May 3 will bring good news for dog lovers. On that day at 11 am, Newtown’s off-leash dog park will celebrate its grand opening and ribbon cutting at the recently constructed facility on Old Farm Road below the Second Company Governor’s Horse facility. The park will not be open to the public until then. Based on the feedback she has heard from the public, Assistant Director of Recreation RoseAnn Reggiano said, “People can’t wait. Cannot wait.” The park, construction of which began in mid-2013, includes benches, a fountain, water features, agility equipment, and more. On Saturday morning guests with dogs should enter the park with their dogs leashed. After a brief ribbon cutting and a few words from town officials, guests can let the dogs go in groups, rather than all at once Ms Reggiano said. The park will be officially open to the public at that time.
Gary Fillion motored away from his dock and cut across Lake Zoar, taking his Beagle for her daily ride on Friday, April 25.
She may like to watch the waves, but Mr Fillion, who serves as Lake Zoar Authority (LZA) vice chairman, was out on business. Heading upriver toward the Glen Road bridge (referred to locally as “The Silver Bridge”) that connects Sandy Hook and Southbury, a white buoy appeared in the water closer to the Newtown shore. The white pillar — jutting up about two feet from the water’s surface — is one of 13 placed in areas where there are obstructions in the water that could pose danger to unsuspecting boaters.
It was 1997 when Newtown Bee reporter and web designer Andrea Zimmermann and then-managing editor, now editor, Curtiss Clark decided to mentor a new generation of reporters. None of the “interns” were yet enrolled in journalism school. As a matter of fact, some of the new writers were not yet enrolled in first grade. “Kids! Write Book Reviews For The Newtown Bee!” announced the initiative on the Just For Kids page. “Book reviews written by you and your friends will appear every week in the newspaper and on The Newtown Bee Internet pages,” the young Hemingways were told. More than three dozen boys and girls from Newtown, and even one young lady from Idaho, accepted the offer. The Newtown Bee wondered recently whether the experience had an impact on their lives.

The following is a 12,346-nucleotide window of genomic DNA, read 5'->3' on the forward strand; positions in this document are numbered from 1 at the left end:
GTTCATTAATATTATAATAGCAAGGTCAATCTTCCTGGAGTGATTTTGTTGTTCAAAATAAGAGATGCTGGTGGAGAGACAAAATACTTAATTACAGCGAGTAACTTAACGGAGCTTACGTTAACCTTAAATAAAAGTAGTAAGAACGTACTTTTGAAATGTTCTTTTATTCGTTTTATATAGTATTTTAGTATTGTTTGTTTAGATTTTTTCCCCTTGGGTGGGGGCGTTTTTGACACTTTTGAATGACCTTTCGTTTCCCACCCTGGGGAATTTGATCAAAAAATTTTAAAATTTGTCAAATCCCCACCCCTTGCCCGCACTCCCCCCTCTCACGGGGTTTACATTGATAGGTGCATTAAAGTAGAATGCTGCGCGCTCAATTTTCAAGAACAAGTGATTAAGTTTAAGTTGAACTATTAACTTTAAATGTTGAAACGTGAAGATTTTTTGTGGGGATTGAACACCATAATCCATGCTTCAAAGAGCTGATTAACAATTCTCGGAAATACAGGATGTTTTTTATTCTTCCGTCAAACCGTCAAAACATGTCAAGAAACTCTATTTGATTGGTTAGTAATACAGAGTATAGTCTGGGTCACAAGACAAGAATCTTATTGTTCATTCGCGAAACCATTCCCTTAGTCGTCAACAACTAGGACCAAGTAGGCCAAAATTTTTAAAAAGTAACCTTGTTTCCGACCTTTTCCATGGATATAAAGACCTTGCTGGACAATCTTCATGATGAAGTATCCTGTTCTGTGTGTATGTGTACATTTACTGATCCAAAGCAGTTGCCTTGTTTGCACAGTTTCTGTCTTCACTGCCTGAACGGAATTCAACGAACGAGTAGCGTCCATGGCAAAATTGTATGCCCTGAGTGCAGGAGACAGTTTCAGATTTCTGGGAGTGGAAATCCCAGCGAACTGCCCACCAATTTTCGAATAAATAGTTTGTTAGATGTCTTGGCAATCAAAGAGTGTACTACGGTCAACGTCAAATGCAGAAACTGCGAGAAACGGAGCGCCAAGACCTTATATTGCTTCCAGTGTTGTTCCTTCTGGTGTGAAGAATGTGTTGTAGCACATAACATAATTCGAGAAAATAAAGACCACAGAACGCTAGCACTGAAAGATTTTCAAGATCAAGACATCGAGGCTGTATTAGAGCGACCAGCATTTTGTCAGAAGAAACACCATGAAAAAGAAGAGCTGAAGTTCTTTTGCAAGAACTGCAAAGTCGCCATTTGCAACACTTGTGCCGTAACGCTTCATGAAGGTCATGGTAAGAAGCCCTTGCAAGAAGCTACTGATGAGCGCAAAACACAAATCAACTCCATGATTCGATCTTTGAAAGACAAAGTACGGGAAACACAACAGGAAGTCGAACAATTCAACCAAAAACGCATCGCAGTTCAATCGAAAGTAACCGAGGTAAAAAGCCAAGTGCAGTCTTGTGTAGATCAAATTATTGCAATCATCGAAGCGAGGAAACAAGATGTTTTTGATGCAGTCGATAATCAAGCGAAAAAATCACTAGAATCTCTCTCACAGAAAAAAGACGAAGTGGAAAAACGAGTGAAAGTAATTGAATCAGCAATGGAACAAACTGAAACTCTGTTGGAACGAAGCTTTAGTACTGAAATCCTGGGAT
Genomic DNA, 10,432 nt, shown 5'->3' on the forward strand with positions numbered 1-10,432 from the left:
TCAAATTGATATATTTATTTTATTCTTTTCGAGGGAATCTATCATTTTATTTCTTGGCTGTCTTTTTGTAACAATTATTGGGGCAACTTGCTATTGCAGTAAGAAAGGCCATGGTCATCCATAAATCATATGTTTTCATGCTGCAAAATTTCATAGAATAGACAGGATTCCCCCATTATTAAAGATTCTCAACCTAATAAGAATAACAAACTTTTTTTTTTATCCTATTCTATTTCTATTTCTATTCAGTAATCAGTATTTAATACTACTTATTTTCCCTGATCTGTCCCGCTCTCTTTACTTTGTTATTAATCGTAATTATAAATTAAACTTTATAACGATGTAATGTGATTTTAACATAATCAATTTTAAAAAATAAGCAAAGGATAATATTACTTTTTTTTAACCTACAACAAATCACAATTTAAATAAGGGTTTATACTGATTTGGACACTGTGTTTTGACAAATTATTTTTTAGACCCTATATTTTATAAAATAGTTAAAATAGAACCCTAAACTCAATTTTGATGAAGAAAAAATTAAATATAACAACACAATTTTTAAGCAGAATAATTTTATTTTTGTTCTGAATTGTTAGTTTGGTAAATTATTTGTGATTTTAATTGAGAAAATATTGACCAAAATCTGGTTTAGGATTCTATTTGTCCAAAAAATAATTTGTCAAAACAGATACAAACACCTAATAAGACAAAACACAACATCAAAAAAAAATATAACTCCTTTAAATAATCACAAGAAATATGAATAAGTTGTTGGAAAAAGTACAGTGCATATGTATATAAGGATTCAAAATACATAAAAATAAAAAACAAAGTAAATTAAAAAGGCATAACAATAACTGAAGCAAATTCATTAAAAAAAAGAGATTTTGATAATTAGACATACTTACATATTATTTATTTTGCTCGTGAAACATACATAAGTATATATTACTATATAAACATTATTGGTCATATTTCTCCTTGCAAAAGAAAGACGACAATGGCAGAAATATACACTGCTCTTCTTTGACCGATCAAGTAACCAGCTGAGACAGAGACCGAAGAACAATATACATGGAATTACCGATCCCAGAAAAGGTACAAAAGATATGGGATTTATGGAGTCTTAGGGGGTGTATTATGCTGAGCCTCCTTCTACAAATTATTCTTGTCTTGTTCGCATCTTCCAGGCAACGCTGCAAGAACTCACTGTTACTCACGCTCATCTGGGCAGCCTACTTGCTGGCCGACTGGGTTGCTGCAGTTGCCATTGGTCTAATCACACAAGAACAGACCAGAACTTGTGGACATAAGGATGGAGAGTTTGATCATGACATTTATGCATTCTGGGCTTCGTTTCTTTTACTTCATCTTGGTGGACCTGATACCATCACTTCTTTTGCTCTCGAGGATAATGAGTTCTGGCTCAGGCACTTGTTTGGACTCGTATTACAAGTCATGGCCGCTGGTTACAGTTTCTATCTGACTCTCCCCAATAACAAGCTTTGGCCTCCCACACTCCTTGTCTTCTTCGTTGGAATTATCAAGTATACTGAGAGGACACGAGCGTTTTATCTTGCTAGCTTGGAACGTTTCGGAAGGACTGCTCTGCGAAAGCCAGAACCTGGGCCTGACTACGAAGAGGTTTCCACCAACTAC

Reverend Jim Solomon’s mother Amanda Tamer Solomon “is an awesome woman,” and she has Alzheimer’s, he said. Handling her illness has been hard. With his daughters’ encouragement, Mr Solomon recently wrote about his experience in caring for her. “Although it was difficult to share, I hoped it would bring comfort and even hope, along with some laughter — which is always good medicine — to others in similar circumstances,” said Mr Solomon, who lives with his family in Newtown and serves as the senior pastor for New Hope Community Church. He has for years “felt that oftentimes our most effective service/ministry to others comes out of our deepest wounds, as God never wastes a hurt.”
Pressing her trowel into sun-baked soil, Victory Garden volunteer Barbara Toomey started this season’s preparations for her row in the community garden. Pulling at weeds and leftover plant husks and removing old plant supports, she glanced up as several other volunteers arrived Monday afternoon: “It’s our first time together [this season], I guess we’ll clean up,” adding, “we’ll need fresh mulch between the rows.” Located within the Fairfield Hills campus near the Mile Hill South entrance, the community garden that provides fresh food for FAITH Food Pantry is entering its fourth season.
Flags honoring American lives lost in Iraq and Afghanistan wars currently cover the front lawn of Newtown Congregational Church. Volunteers spent a few hours on Friday, April 25 putting more than 6,800 small flags -- each one representing an American soldier killed in those locations -- into precise rows, creating a breathtaking, solemn display that will remain on view for a few weeks.
Florence Foster Jenkins was a real person, a very rich, very deluded daughter of a wealthy Pittsburgh physician, who settled in New York and proceeded to launch her own career as a soprano soloist, despite the fact that she could not sing. By the time of her death in 1944, Florence had gained great fame because of a unique combination of qualities: She had an absolutely dreadful voice, an unshakable conviction that she was a uniquely gifted singer whom audiences loved, and enough inherited money to finance her concert career, buoyed by the happy misapprehension that the crowds who flocked to hear her did so out of genuine appreciation of her talent. To see Stephen Temperley’s "Souvenir" — which continues only through April 27 at Westport Community Theatre — is like attending one of Florence’s actual concerts. It's worth it, says Newtown Bee Theater Reviewer Julie Stern.